Getting tough now will only play into the hands of killers
Sir Hugh Orde knows what the dissidents are looking for out of that murder mission at the weekend. He knows they are waiting for, and hoping for, a security response — something that demonstrates that they are succeeding and that policing and politics and peace are failing.
“What are these idiots trying to do?” he asked — “getting the British Army back onto the streets to spend the next 30 years getting them back off the streets.”
The Chief Constable will not walk into that trap. He has made that perfectly clear.
“Categorically” he states that he has “no intention of bringing the military back into the routine of policing”.
He knows that to paint troops back into the picture would be to “give the victory” the dissidents want.
All of that said, the murders at Massereene Barracks change things.
It will change security arrangements at bases and there will be changes to the routine that soldiers have allowed to develop as the peace has been built, and as they have relaxed into those changing circumstances.
But juggling resources — reviewing operations — is part and parcel of what goes on here, part of the security task and job.
“That’s what we do all the time,” the Chief Constable said. “That’s what I’m paid to do.”
Right now, all of that will happen on a daily — indeed hourly — basis.
Two soldiers are dead, victims of an attack that came in under the radar.
And having been “successful” in their terms, the dissidents may well try something more.
That is the continuing danger.
There is a routine, a pattern that develops around soldiers in the towns in which they are based.
It is something that is easily seen, and Saturday’s attack was possible because the dissidents put the jigsaw together.
Unarmed soldiers — waiting for food — walked into their gunfire, and there was no escape, no place to take cover. It is likely that the gunmen were experienced in this type of attack.
As one source said, he would be “staggered” if this was “their first hit”.
And this is one of the things the police will be looking at — who operating in that dissident republican world is capable of this?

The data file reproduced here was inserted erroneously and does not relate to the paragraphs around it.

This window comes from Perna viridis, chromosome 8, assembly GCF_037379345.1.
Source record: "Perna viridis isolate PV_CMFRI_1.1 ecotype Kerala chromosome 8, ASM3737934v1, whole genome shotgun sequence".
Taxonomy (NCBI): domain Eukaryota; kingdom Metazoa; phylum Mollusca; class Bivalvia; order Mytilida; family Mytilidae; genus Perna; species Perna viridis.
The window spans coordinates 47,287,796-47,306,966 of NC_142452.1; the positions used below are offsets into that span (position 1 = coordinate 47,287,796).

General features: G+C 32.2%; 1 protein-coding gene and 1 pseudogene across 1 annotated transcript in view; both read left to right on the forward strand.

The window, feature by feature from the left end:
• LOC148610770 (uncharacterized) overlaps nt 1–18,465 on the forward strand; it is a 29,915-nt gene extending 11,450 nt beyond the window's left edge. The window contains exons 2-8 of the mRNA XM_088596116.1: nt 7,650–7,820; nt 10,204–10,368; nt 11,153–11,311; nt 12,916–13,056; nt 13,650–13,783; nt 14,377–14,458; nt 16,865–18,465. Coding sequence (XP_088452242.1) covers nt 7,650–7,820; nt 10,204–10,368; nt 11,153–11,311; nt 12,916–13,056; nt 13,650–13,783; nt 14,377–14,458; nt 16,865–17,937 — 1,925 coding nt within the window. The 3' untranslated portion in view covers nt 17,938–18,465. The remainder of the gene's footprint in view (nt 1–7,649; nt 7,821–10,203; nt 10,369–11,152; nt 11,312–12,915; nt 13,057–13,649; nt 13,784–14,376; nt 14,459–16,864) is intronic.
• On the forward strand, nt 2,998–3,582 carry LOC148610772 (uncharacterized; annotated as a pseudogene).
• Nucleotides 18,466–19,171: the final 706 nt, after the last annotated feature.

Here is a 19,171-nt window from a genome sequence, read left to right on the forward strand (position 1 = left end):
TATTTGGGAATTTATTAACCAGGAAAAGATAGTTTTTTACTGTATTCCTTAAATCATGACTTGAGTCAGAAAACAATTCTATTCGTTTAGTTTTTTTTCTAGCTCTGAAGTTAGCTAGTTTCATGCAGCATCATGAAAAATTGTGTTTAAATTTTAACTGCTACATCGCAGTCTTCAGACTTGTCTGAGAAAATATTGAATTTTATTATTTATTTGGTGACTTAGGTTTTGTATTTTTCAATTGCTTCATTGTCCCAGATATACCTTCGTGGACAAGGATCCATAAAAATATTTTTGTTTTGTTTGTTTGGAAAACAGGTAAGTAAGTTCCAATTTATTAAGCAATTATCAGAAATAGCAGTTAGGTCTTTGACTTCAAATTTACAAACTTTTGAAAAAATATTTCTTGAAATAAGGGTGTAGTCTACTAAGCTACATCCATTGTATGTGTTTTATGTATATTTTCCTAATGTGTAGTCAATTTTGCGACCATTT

“We are all putting maximum effort into solving this crime,” the Chief Constable said.
That is the policing focus.
He has discussed the security picture with the Prime Minister, the Secretary of State, the military, his own people and many others in the hours and days since the barrack attack.
If he feels he needs something more then he will ask for it, but he stresses that “you have to be realistic about this”.
There is no such thing as perfect security or a complete intelligence picture — never has been.
For all the watching and listening of the intelligence world, the IRA still managed to launch mortar bombs at Downing Street and still managed to smuggle in Libyan supplied weapons under their noses.
In that surveillance world you don’t see and hear everything.
Incidents such as the one at Massereene Barracks are not just about targeting the security forces.
These are attacks on the peace process and on the Sinn Fein strategy. The dissidents consider Gerry Adams and Martin McGuinness to be traitors.
It is also about targeting police officers and soldiers to tell young nationalists and republicans that it is not safe to join the PSNI, that if they take that step then they are risking their lives.
So, there is a lot to think about — both what to do and what not to do. What happened at the weekend needs a thought-through response.
That is what is happening here. In the worlds of politics and policing they know what the dissidents want. They are not going to give it to them.